When I suggested the idea of a fill flash, I didn't mean it for that shot.  Only that it is used a lot in this type of photography.  The lack of color in the trees suggests there was no extra light.


Where did I ever begin to suggest that it took 24 hours to make the shot? If that's what you thought I said, I obviously didn't make myself clear. And I see no evidence to support your assertion that the picture was made with multiple shots. The only conclusive evidence I can think of would be gaps in the individual trails, and I see none.

Bob
Boston, Massachusetts USA
Esteemed Contributor
Posts: 4,184
Registered: ‎08-13-2015

Re: Share your Astrophotography Photos

"So multiple 5-10 minute long exposure shots for a total of 2-3 hours or one big 2-3 hour exposed shot? You guys are confusing me lol." 

 

You just hit the nail on the head.  There is no one answer, "Do it like so." Captuing an image of star trails like that is not a task for the beginner.  It requires a lot finesse, creativity, and experience at shooting in the dark and the night skies.  I would not take exposures as long as 5-10 minutes, for the exact reasons that Ernie has already cited.  Noise.

 

You will learn that using the same exposure time with widely different focal lengths can give widely different results, most especially when it comes to star trails.  The focal length and aperture that you use will directly impact the best exposure time to capture star trails.  There is a lot room for variance in the Exposure Triangle. 

 

I would also advise starting out small and working your way up: like taking shots of the Moon on full, half, and quarter phases, to learn about how to take pictures of the night skies.  Taking shots of the Moon will teach about stabilizing your camera on a tripod, releasing the shutter, and optionally shutter lockup. I would suggest taking pictures of the Moon just as the sun sets, or rises, too.

 

I would think the next step would be taking a wide field shot of night landscapes and the night sky, where you would learn about stacking photos, white balance, and exposures, or even layering if you use a commecial applicaiton like Photoshop Elements, or Photoshop CC.  Taking shots landscapes with full Moon at your back can produce some pretty dramatic looking shots.  I would use the same White Balance as I would for a bright sunny day., because the Moon is a perfectly neutral reflector of direct sunlight.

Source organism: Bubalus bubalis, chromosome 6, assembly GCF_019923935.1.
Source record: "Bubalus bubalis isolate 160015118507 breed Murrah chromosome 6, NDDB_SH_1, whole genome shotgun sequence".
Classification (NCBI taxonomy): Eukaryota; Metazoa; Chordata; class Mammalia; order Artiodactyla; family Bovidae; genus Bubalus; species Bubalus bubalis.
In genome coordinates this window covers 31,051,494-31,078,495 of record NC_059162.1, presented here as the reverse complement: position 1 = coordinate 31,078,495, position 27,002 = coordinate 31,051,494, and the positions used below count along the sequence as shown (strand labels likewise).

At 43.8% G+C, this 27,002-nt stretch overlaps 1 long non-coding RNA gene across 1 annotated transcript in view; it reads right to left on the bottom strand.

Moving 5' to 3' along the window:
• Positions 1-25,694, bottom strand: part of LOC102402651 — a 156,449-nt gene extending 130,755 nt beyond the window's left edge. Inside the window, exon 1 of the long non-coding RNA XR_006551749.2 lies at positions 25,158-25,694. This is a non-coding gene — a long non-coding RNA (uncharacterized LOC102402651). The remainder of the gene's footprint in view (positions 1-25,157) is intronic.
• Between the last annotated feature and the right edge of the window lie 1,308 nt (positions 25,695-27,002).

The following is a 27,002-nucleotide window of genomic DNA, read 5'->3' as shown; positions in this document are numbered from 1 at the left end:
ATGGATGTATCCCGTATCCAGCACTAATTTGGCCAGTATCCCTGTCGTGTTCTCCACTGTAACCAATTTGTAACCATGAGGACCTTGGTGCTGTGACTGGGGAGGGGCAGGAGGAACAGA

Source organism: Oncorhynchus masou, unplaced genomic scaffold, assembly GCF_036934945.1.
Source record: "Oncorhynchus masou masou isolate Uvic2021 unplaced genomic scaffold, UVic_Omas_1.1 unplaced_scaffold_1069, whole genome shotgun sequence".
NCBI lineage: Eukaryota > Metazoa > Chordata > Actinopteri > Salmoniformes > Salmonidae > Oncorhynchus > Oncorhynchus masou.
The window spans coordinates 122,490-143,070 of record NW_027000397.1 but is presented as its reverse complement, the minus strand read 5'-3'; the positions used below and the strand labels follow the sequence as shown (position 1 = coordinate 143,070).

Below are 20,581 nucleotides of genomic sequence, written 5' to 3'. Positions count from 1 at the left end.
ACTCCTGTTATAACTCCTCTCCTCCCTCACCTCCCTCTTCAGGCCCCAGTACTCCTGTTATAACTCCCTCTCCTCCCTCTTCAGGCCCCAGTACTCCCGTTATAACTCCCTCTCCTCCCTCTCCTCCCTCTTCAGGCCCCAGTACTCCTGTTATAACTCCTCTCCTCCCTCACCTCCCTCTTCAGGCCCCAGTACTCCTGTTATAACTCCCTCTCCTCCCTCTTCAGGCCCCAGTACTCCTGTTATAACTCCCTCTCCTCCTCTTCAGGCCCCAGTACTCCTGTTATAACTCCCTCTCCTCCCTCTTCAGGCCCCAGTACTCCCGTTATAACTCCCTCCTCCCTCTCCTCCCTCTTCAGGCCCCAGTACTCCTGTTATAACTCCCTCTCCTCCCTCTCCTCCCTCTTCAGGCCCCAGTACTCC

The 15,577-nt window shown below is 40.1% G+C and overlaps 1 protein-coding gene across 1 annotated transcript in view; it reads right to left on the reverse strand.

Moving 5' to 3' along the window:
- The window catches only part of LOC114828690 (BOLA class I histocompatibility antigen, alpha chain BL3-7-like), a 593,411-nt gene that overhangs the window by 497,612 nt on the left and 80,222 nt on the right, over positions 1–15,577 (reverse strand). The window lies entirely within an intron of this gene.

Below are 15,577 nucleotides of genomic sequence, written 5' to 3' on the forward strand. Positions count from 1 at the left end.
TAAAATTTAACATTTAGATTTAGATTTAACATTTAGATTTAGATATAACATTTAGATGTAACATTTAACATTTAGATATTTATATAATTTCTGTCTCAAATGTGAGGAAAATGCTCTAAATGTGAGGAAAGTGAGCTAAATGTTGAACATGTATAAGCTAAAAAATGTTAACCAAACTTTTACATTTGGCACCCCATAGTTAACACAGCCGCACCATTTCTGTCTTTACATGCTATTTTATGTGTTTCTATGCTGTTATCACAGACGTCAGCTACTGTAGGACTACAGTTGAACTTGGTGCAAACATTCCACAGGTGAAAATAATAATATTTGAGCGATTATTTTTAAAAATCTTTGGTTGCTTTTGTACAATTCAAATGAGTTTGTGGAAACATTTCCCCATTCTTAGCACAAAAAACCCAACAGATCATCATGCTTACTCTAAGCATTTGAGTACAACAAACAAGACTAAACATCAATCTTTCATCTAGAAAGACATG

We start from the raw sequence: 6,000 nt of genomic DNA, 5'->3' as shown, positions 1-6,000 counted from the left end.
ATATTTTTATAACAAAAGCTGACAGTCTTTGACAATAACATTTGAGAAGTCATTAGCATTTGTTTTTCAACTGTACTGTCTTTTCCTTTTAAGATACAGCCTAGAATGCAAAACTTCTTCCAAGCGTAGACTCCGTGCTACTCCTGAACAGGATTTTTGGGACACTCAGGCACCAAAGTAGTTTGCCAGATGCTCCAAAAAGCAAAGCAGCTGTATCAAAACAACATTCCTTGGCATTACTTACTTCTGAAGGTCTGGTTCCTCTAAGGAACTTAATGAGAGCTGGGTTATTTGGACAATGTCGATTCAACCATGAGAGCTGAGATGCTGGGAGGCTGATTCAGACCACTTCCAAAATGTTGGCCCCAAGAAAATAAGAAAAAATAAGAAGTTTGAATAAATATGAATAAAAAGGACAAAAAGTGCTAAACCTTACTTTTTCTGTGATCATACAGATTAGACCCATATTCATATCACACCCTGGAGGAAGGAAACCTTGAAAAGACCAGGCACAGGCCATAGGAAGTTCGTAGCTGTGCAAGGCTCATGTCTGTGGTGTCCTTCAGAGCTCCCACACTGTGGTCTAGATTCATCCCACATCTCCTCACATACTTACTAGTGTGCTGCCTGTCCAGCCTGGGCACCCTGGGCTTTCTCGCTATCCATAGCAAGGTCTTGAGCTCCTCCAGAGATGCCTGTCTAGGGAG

Once you have gone through those trials and errors, you could attempt to create a final shot of star trails.  I would encourage taking shots of star trails all long the way, too. 

 

 

 

 

----------------------------------------------------------------------------------------------------------------------------------------------------------

"I don't rent software. I use Photoshop CS6, ACR 9.8 and Lightroom 6.8 ."
Esteemed Contributor
Posts: 4,184
Registered: ‎08-13-2015

Re: Share your Astrophotography Photos

"Where did I ever begin to suggest that it took 24 hours to make the shot? If that's what you thought I said, I obviously didn't make myself clear. And I see no evidence to support your assertion that the picture was made with multiple shots. The only conclusive evidence I can think of would be gaps in the individual trails, and I see none." 

 

I knew what you meant by your 24 hour comment.  I also thought it was a bit technical, also.  Hence, my comparison to an hour hand on a clock face.

 

Depending upon the focal length used to capture the shot(s), a pause in between shots of up to 10-15 seconds will not produce gaps in the star trails.  I also see the silhouette appearance of the trees as being highly suggestive that short exposures were involved.  I think that a really lengthy exposure should have lit up the trees a bit more than what they are. 

----------------------------------------------------------------------------------------------------------------------------------------------------------

"I don't rent software. I use Photoshop CS6, ACR 9.8 and Lightroom 6.8 ."
powered by Lithium

LIKE US on Facebook FOLLOW US on Twitter WATCH US on YouTube CONNECT WITH US on Linkedin WATCH US on Vimeo FOLLOW US on Instagram SHOP CANON at the Canon Online Store
© Canon U.S.A., Inc.   |    Terms of Use   |    Privacy Statement